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Introduction

The International Labour Organization (ILO) is a United Nations agency whose mandate is to advance social and economic justice through setting international labour standards.[1] Founded in 1919 under the League of Nations, it is the first and oldest specialised agency of the UN. The ILO has 187 member states: 186 out of 193 UN member states plus the Cook Islands. It is headquartered in Geneva, Switzerland, with around 40 field offices around the world, and employs some 2,700 staff from over 150 nations, of whom 900 work in technical cooperation programmes and projects.

The ILO's international labour standards are broadly aimed at ensuring accessible, productive, and sustainable work worldwide in conditions of freedom, equity, security and dignity.[2][3] They are set forth in 189 conventions and treaties, of which eight are classified as fundamental according to the 1998 Declaration on Fundamental Principles and Rights at Work; together they protect freedom of association and the effective recognition of the right to collective bargaining, the elimination of forced or compulsory labour, the abolition of child labour, and the elimination of discrimination in respect of employment and occupation. The ILO is subsequently a major contributor to international labour law.

Within the UN system the organization has a unique tripartite structure: all standards, policies, and programmes require discussion and approval from the representatives of governments, employers, and workers. This framework is maintained in the ILO's three main bodies: The International Labour Conference, which meets annually to formulate international labour standards; the Governing Body, which serves as the executive council and decides the agency's policy and budget; and the International Labour Office, the permanent secretariat that administers the organization and implements activities. The secretariat is led by the Director-General, currently Guy Ryder of the United Kingdom, who was elected by the Governing Body in 2012.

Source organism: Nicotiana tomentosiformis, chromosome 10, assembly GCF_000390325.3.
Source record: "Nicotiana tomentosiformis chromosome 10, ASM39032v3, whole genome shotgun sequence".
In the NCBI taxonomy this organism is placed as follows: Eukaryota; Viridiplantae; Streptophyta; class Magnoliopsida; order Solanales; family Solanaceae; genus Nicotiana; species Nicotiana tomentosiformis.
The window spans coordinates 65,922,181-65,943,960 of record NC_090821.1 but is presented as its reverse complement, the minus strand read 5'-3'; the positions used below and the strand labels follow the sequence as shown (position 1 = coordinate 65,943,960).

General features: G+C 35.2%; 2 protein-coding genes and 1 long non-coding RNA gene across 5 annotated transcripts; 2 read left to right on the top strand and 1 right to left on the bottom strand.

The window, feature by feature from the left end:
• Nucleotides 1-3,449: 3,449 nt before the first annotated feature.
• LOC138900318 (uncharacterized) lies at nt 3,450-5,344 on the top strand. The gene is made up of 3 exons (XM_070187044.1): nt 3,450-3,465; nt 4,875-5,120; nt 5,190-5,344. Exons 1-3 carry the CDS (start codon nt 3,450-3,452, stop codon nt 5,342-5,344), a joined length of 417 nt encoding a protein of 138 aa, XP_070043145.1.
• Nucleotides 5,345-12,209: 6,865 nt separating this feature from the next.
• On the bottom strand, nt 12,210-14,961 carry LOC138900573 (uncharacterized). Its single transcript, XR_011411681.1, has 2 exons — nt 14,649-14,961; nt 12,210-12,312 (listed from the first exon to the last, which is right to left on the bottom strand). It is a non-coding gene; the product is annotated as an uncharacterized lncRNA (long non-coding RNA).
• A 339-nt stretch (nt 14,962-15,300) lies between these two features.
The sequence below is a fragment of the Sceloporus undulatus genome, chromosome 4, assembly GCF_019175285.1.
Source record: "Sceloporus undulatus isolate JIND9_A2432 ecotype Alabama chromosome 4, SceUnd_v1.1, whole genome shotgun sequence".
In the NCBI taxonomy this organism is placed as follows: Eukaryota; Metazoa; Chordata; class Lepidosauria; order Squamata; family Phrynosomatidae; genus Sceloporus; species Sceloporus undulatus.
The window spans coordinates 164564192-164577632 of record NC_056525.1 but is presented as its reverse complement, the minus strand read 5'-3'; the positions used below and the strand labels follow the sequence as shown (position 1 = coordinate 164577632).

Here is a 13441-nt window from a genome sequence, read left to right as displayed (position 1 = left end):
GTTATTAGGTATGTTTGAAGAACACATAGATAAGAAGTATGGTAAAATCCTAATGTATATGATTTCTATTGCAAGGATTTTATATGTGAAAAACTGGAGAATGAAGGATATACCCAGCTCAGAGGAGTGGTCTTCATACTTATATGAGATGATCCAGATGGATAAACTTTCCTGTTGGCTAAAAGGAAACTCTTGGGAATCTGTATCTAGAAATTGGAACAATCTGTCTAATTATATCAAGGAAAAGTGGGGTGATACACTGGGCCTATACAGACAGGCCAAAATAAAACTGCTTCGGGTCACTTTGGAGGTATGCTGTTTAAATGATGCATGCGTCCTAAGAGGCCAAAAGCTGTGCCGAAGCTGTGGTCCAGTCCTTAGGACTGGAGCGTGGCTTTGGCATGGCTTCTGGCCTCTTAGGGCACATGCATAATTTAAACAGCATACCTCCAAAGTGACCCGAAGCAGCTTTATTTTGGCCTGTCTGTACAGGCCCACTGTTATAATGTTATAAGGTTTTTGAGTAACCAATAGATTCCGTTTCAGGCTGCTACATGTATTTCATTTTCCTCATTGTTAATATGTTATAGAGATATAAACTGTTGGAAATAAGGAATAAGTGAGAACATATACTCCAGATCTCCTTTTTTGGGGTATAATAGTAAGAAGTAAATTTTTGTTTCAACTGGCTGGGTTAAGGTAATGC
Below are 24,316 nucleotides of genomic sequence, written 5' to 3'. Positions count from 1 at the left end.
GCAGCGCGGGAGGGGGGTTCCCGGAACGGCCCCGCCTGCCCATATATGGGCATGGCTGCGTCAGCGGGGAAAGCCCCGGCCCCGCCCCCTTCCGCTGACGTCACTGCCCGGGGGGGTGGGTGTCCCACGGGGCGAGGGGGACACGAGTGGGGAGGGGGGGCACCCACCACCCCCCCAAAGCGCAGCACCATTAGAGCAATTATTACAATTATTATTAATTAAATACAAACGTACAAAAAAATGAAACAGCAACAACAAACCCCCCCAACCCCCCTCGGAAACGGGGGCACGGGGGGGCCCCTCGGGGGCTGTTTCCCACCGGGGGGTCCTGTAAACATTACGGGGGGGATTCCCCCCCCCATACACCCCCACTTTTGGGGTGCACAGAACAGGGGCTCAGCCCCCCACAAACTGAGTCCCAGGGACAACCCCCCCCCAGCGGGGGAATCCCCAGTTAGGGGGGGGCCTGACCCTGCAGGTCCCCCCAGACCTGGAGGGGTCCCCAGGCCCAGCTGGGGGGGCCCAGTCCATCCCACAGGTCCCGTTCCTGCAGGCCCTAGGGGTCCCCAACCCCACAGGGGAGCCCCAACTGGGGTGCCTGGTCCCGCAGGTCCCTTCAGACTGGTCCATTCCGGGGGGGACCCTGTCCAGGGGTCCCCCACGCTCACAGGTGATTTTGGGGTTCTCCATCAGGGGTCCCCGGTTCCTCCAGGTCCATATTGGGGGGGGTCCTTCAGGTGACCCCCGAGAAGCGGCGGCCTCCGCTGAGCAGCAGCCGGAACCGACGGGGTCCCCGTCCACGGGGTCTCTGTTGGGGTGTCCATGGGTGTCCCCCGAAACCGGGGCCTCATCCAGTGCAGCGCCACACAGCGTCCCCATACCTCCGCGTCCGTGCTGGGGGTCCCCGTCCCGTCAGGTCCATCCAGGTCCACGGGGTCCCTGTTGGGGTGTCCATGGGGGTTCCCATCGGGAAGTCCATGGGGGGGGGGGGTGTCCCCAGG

In 1969, the ILO received the Nobel Peace Prize for improving fraternity and peace among nations, pursuing decent work and justice for workers, and providing technical assistance to other developing nations.[4] In 2019, the organization convened the Global Commission on the Future of Work, whose report made ten recommendations for governments to meet the challenges of the 21st century labor environment; these include a universal labour guarantee, social protection from birth to old age and an entitlement to lifelong learning.[5][6] With its focus on international development, it is a member of the United Nations Development Group, a coalition of UN organization aimed at helping meet the Sustainable Development Goals.